The seemingly never-ending discussion concerning the location of the Confederate monument on the north side of the Caddo Courthouse has moved to a new arena — that being a 10-person citizen advisory committee.
One of the biggest tests facing Louisiana’s recently elected Gov. John Bel Edwards is the challenge of re-instilling pride in the attitudes of many Louisianans. Government can only do so much. But a governor can be a catalyst in raising the public’s expectations.
Let me tell you just how Donald Trump became the nation’s president-elect. It’s really quite simple. He had a compelling story to tell that resonated with millions of Americans who have been browbeaten by the continuing and tiring clichés that have been coming out of the mouths of both political parties for decades.
Mainstream news organizations played a less than noble role by interfering in the process. Rules were arbitrarily set as to who could join in the televised debates. Lesserknown candidates from both parties were either kept out of the presidential debates or relegated to a “kiddie table debate” that was never shown in prime time.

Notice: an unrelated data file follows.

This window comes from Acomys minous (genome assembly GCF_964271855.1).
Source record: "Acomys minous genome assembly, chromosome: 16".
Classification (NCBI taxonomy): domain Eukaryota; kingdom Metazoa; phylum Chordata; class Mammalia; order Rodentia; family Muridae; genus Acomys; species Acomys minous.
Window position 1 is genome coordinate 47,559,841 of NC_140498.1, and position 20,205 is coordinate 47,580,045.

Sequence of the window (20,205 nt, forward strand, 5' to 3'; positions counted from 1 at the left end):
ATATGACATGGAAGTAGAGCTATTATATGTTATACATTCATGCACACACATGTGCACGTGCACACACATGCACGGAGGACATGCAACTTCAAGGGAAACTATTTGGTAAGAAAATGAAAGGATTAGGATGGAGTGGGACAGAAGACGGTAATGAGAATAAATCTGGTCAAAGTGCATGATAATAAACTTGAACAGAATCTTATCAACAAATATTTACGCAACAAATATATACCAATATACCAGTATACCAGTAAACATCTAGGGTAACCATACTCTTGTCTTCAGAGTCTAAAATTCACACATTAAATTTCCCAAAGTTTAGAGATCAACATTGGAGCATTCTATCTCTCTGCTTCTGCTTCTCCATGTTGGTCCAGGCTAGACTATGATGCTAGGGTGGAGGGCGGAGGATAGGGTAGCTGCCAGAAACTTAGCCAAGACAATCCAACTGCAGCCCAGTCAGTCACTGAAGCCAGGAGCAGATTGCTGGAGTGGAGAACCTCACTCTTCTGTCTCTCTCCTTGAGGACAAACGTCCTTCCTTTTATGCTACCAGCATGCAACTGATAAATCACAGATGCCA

Bossier/Webster District Judge Jeff Cox’s victory over Second Circuit Judge Jay Caraway was not unexpected by local politicos who closely followed Cox’s campaign — which really started last year when he posted season’s greetings on billboards throughout the judicial district.
One of the hallmarks of America’s democracy is the right to vote on who are leaders will be. And implicit in the process is the guarantee that elections will be run fairly without any hint of corrupting the process.
Rounding out the top five in test scores were retired Shreveport police Capt. Mark Rogers (91), and three applicants with a score of 89: Shreveport police Sgt. Eric Farquhar, Orleans Sheriff’s Deputy Chief Kenneth Scott, and director of investigations at Louisiana State University Samuel Wyatt.
People are early voting in record numbers all over America. Here in my home state of Louisiana, election participation is up 25 percent over the presidential election just four years ago. Predictions are that as many as 40 percent of total voters will cast their ballots before Election Day.
Do young voters really care about who runs their local, state and federal government? Whatever buzz inspired younger voters to support Barack Obama has been severely diminished by the gridlock in Washington.